Jannatul Ferdous Panna, a sixth grader at Monipur School and College, was seen happily playing in the playground after completion of two classes.
"We had to attend classes once a week for a long while. Even then, there were fears of contracting Covid-19. From now on we can attend classes every day without fear. But we still have to wear masks at classes and outside the schools," she said.
Panna was among the many primary and secondary level students for whom in-person classes fully resumed on Tuesday after 726 days following the pandemic-induced school closures.
Although schools at other levels shut in March 2020 have since reopened, the government decided to keep preschools closed, with classes being held online.
As a result, the experience of learning in a classroom for many students was cut short within a few months of admission. Other children who enrolled in pre-primary schools during the last two years could not attend in-person classes.
The Primary and Mass Education Ministry finally resumed the pre-primary classes on Tuesday, scheduling two classes per week.
The partial openings in secondary and higher secondary schools and universities started from 22 February, while for primary students it began from 2 March following a reduction in infections.
"I could not admit my daughter to pre-primary classes for the pandemic. I had been waiting as she is now five-years-old. On Tuesday, I sent my child to school for the first time. But a year has already passed," Aysha Begum, a guardian, said.
Mahmuda Akter, another guardian, told The Business Standard that his two sons were studying at Motijheel Ideal School and College. Her sons could neither study nor play with joy due to the closure of educational institutions.
"One of my sons is in Class-VI and the other in Class-III. Their in-person classes resumed on Tuesday. Now they can concentrate on their studies and extra-curricular activities regularly. I feel good today as I had been waiting for this day," she said.
Dr Shahan Ara Begum, principal of Motijheel Ideal School and College, told TBS that the school halls had come alive once again after the return of the students. The students also seemed to be very happy, almost as if they had been released after a long spell being caged.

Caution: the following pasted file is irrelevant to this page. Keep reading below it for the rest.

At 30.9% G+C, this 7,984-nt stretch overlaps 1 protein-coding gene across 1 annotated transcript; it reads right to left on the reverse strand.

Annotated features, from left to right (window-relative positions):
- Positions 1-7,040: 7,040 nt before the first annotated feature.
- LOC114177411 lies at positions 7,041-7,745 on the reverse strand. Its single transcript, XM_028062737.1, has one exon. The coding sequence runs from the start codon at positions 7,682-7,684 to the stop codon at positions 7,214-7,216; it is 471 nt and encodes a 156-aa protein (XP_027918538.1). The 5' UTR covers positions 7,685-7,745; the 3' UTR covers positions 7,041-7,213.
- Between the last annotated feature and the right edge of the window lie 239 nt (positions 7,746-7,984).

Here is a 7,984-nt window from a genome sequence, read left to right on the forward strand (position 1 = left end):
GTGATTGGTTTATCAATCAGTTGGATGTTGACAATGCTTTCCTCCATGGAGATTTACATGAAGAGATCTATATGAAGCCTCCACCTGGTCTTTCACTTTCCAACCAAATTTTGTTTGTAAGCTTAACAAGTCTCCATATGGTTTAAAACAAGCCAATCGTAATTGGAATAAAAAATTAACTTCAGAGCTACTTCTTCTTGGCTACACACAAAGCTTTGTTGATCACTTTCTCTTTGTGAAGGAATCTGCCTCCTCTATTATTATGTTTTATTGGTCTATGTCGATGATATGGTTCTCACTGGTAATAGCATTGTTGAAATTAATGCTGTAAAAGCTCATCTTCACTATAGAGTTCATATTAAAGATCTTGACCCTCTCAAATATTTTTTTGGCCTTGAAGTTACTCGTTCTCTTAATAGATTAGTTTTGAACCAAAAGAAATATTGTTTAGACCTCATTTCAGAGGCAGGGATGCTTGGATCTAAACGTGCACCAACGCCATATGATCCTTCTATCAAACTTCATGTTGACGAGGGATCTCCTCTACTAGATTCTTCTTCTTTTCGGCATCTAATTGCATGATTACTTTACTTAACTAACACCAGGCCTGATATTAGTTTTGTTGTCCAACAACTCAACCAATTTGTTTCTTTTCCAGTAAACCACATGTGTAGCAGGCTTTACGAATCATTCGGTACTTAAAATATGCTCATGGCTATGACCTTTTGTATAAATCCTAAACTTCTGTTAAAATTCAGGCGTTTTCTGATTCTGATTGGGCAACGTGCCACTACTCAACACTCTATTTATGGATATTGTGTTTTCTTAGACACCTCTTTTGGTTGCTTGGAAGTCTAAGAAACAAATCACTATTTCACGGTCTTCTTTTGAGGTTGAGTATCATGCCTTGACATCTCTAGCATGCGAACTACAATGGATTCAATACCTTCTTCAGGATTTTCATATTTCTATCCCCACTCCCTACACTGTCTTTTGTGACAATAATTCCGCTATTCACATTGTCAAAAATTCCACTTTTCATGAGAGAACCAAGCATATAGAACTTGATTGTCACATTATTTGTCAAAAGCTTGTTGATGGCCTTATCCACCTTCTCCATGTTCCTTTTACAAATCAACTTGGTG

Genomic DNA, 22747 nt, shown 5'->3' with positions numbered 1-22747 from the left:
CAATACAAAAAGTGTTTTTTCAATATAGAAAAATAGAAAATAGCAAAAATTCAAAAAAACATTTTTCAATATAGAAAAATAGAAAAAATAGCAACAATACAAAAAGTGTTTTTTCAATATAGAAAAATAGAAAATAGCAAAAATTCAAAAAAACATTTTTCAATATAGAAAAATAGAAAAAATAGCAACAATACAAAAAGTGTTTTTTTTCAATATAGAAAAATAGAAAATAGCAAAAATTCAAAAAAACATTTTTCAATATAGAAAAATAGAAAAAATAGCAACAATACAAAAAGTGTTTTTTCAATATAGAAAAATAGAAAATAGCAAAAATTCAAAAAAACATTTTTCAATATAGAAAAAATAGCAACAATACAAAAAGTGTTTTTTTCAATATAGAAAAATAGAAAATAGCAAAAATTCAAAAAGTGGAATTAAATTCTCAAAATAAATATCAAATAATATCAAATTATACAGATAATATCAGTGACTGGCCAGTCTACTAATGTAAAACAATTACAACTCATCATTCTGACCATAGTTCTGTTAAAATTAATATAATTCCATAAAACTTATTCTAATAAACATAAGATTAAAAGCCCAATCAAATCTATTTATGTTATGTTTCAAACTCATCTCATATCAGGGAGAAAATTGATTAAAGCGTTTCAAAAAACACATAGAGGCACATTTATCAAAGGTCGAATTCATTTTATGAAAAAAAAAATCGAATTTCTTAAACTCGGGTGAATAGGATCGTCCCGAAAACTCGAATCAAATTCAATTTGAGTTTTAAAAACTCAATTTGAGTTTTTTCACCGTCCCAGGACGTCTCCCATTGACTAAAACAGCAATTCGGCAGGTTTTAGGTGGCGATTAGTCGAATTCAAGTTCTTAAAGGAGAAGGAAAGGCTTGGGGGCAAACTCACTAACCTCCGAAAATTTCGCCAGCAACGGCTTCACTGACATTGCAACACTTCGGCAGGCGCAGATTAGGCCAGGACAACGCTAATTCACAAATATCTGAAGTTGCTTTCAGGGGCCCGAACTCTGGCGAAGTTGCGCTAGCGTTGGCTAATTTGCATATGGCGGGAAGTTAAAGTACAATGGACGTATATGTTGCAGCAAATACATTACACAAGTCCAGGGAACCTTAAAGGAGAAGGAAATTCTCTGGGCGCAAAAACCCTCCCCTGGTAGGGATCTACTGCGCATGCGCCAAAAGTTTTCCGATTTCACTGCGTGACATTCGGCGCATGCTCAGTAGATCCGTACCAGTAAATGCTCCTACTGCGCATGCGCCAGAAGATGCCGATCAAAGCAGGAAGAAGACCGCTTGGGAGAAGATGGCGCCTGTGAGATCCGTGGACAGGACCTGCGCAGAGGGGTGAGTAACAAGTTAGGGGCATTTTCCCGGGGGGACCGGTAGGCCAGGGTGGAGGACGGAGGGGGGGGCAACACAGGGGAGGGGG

"We will try to recover learning losses by taking some extra classes," she added.
Dr Manzoor Ahmed, professor emeritus at Brac University, told TBS, "The students have already faced huge learning losses. Most of them could not attend online classes," adding that the government should come up with a long-term plan.
He said government and non-government organisations had to work together in this regard. "Otherwise, the nation will suffer huge losses," he added.
Unesco data till 5 February, 2022 listed five other countries with the highest school closure rates – Kuwait for 62 weeks, Venezuela 61 weeks, Uganda and the Philippines 60 weeks, Myanmar 59 weeks, and Honduras for 58 weeks.
Neighbouring India kept its educational institutions fully closed for 25 weeks, while Pakistan for 37 weeks.
Among developed countries, the USA, Australia and Sweden never fully closed schools. Even Brazil, which has the highest death rate among South American countries, had only 38 weeks of full school closures.
According to a report published by Unesco and Unicef, education of around 37 million children in Bangladesh and about 800 million children in Asia, including South Asia, Southeast Asia, and East Asia, has been disrupted due to school closures since the start of the Covid-19 pandemic in early 2020.
In Bangladesh, the Campaign for Popular Education (CAMPE) showed that two out of three pre-primary to upper secondary students in Bangladesh were not reached with remote education during the pandemic-induced school closures.